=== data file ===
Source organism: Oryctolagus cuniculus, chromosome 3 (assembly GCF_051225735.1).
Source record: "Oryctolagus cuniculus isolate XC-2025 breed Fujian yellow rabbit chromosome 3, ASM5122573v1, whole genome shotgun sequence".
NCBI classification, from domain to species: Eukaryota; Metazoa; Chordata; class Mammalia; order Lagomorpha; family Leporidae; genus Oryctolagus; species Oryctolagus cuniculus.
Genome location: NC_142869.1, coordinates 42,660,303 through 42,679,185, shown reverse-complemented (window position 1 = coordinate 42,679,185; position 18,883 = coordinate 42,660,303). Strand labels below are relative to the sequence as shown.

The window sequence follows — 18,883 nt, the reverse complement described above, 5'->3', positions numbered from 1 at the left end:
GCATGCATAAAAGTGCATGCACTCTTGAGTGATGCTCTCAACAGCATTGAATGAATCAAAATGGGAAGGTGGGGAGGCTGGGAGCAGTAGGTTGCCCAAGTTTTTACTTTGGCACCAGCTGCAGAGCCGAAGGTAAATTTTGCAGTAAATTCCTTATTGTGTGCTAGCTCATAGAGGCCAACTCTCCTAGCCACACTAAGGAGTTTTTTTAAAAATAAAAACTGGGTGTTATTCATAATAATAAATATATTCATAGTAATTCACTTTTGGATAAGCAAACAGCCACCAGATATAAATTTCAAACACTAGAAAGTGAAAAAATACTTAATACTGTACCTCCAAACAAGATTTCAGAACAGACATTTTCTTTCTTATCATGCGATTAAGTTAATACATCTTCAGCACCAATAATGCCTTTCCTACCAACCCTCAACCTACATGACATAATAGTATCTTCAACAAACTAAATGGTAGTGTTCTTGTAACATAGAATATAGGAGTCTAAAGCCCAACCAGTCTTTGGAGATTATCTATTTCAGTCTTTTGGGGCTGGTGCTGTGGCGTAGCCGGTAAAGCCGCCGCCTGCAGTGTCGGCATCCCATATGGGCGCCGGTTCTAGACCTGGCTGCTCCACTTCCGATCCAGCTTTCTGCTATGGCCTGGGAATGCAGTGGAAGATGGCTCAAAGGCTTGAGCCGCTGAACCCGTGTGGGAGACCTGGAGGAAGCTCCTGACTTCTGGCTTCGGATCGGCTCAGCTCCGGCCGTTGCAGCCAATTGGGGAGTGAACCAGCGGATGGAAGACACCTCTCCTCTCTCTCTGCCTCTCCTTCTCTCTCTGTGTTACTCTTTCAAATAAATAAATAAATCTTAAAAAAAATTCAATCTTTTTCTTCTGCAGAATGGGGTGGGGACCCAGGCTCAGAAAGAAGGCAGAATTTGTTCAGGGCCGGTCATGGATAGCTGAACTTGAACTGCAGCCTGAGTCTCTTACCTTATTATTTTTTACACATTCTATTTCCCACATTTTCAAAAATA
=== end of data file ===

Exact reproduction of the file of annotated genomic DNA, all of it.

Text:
Source organism: Oryctolagus cuniculus, chromosome 3 (assembly GCF_051225735.1).
Source record: "Oryctolagus cuniculus isolate XC-2025 breed Fujian yellow rabbit chromosome 3, ASM5122573v1, whole genome shotgun sequence".
NCBI classification, from domain to species: Eukaryota; Metazoa; Chordata; class Mammalia; order Lagomorpha; family Leporidae; genus Oryctolagus; species Oryctolagus cuniculus.
Genome location: NC_142869.1, coordinates 42,660,303 through 42,679,185, shown reverse-complemented (window position 1 = coordinate 42,679,185; position 18,883 = coordinate 42,660,303). Strand labels below are relative to the sequence as shown.

The window sequence follows — 18,883 nt, the reverse complement described above, 5'->3', positions numbered from 1 at the left end:
GCATGCATAAAAGTGCATGCACTCTTGAGTGATGCTCTCAACAGCATTGAATGAATCAAAATGGGAAGGTGGGGAGGCTGGGAGCAGTAGGTTGCCCAAGTTTTTACTTTGGCACCAGCTGCAGAGCCGAAGGTAAATTTTGCAGTAAATTCCTTATTGTGTGCTAGCTCATAGAGGCCAACTCTCCTAGCCACACTAAGGAGTTTTTTTAAAAATAAAAACTGGGTGTTATTCATAATAATAAATATATTCATAGTAATTCACTTTTGGATAAGCAAACAGCCACCAGATATAAATTTCAAACACTAGAAAGTGAAAAAATACTTAATACTGTACCTCCAAACAAGATTTCAGAACAGACATTTTCTTTCTTATCATGCGATTAAGTTAATACATCTTCAGCACCAATAATGCCTTTCCTACCAACCCTCAACCTACATGACATAATAGTATCTTCAACAAACTAAATGGTAGTGTTCTTGTAACATAGAATATAGGAGTCTAAAGCCCAACCAGTCTTTGGAGATTATCTATTTCAGTCTTTTGGGGCTGGTGCTGTGGCGTAGCCGGTAAAGCCGCCGCCTGCAGTGTCGGCATCCCATATGGGCGCCGGTTCTAGACCTGGCTGCTCCACTTCCGATCCAGCTTTCTGCTATGGCCTGGGAATGCAGTGGAAGATGGCTCAAAGGCTTGAGCCGCTGAACCCGTGTGGGAGACCTGGAGGAAGCTCCTGACTTCTGGCTTCGGATCGGCTCAGCTCCGGCCGTTGCAGCCAATTGGGGAGTGAACCAGCGGATGGAAGACACCTCTCCTCTCTCTCTGCCTCTCCTTCTCTCTCTGTGTTACTCTTTCAAATAAATAAATAAATCTTAAAAAAAATTCAATCTTTTTCTTCTGCAGAATGGGGTGGGGACCCAGGCTCAGAAAGAAGGCAGAATTTGTTCAGGGCCGGTCATGGATAGCTGAACTTGAACTGCAGCCTGAGTCTCTTACCTTATTATTTTTTACACATTCTATTTCCCACATTTTCAAAAATA